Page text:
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ELITE delivers upbeat presentation to District 150 board

Cass Herrington
Peoria Public Radio

The program that aims to improve student behavior in District 150 presented some promising findings to the school board this week.

ELITE implemented its “school within a school” concept in Lincoln School and Harrison Community Learning Center  in December.

Two months later, both programs have seen significant changes in student behavior and academic performance. On the NWEA tests, 11 out of 15  students at Harrison and 12 out of 15 students at Lincoln improved reading scores. 

Lincoln principal Thomas Blumer says most of the kids in the classroom have never experienced a stretch of success in their lives:      

“That’s our failure that we have 6th, 7th and 8th graders who have never had any success,” Blumer said. “So there it is, there’s two months of work.”

In that span of time, an overwhelming majority of students in both Lincoln’s and Harrison’s ELITE classrooms improved NWEA math and reading and test scores.

Harrison’s ELITE teacher Janet Riley says for her, the improvements run deeper than academics.

“In my heart of hearts I think we’re talking about maybe saving lives here, because the first reaction does not have to be anger and violence,” Riley said. “We’re teaching them there are different skills that will help them get what they want in an appropriate way.”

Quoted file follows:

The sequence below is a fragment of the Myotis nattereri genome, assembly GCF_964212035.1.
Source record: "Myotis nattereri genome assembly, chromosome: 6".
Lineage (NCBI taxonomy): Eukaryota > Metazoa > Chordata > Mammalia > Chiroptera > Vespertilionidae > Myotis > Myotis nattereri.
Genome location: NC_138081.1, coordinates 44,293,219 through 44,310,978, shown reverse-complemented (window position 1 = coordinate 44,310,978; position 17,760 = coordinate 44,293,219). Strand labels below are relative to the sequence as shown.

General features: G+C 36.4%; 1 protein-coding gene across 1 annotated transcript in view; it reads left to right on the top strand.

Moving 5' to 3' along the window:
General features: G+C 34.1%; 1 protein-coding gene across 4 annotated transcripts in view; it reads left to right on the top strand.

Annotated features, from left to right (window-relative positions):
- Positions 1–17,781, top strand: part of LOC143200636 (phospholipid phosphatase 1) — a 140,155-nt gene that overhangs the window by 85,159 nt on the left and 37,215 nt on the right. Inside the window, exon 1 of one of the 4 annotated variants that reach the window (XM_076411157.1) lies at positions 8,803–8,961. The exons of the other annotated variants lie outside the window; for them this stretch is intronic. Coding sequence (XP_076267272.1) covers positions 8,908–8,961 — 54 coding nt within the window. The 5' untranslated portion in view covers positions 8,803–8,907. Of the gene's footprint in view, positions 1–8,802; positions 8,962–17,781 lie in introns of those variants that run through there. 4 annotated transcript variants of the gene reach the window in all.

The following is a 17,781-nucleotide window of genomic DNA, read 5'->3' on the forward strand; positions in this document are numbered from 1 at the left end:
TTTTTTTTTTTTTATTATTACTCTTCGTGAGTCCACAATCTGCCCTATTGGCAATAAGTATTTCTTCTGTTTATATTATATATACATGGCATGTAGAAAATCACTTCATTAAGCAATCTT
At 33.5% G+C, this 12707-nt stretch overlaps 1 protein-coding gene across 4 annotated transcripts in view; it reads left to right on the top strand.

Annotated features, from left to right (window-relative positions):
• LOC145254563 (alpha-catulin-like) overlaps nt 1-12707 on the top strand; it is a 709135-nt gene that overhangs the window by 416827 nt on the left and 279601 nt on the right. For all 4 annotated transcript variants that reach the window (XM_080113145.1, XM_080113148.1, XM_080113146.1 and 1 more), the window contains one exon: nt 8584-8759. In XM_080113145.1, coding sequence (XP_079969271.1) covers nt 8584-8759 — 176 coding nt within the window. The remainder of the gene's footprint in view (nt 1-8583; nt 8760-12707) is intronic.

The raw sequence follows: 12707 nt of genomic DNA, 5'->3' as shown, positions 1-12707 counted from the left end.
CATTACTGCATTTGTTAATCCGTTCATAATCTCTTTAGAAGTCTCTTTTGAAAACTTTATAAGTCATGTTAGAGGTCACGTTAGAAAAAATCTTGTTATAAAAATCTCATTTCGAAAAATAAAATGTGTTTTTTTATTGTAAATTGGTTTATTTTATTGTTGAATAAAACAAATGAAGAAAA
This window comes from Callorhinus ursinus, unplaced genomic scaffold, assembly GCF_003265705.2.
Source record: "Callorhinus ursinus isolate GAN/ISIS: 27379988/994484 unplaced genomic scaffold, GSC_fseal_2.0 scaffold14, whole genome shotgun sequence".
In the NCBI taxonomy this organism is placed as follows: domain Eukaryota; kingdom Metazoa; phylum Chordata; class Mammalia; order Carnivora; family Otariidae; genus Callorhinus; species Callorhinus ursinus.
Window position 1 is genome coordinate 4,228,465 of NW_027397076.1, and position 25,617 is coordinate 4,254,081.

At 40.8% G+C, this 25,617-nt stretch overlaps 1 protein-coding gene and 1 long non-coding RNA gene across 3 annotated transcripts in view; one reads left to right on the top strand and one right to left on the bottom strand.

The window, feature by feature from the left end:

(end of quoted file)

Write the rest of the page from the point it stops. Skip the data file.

Riley says for some, this is the first opportunity they’ve had to learn skills, like communication.

The “intangible” improvements were a common theme during Monday night’s presentation. Hedy Elliott, who teaches the ELITE classroom at Lincoln, says she’s witnessed a “rebirth” in her students.

“The kids smiling, running to class, hugging me every day. Hugging me every hour,” Elliott said. “I had to leave the other day for a meeting briefly, and one of the kids said, ‘hey you’re not getting out of here without a hug.'"

Last summer, the board wrestled with the decision to pay for ELITE in the midst of a more than $13 million deficit at the time. The board voted to pay $270,000 to set up a program at Lincoln School. A few months later, ELITE’s founder Carl Cannon raised enough funds to implement it at Harrison.

The schools identify students with problems of frequent misconduct and place them in a classroom, guided by ELITE-trained teachers and classroom monitors.

Cannon says the aim is to reintroduce ELITE’s students, previously typecast as “bad apples,” back into the conventional classroom. 

"For 14 years, I've been talking about we need a transition," Board President Martha Ross said. "To give kids a place where they can get ready to come back into a classroom, and this is the closest thing I've seen it come so far."

Cannon said he wants to continue expanding the program to other schools where ELITE is needed.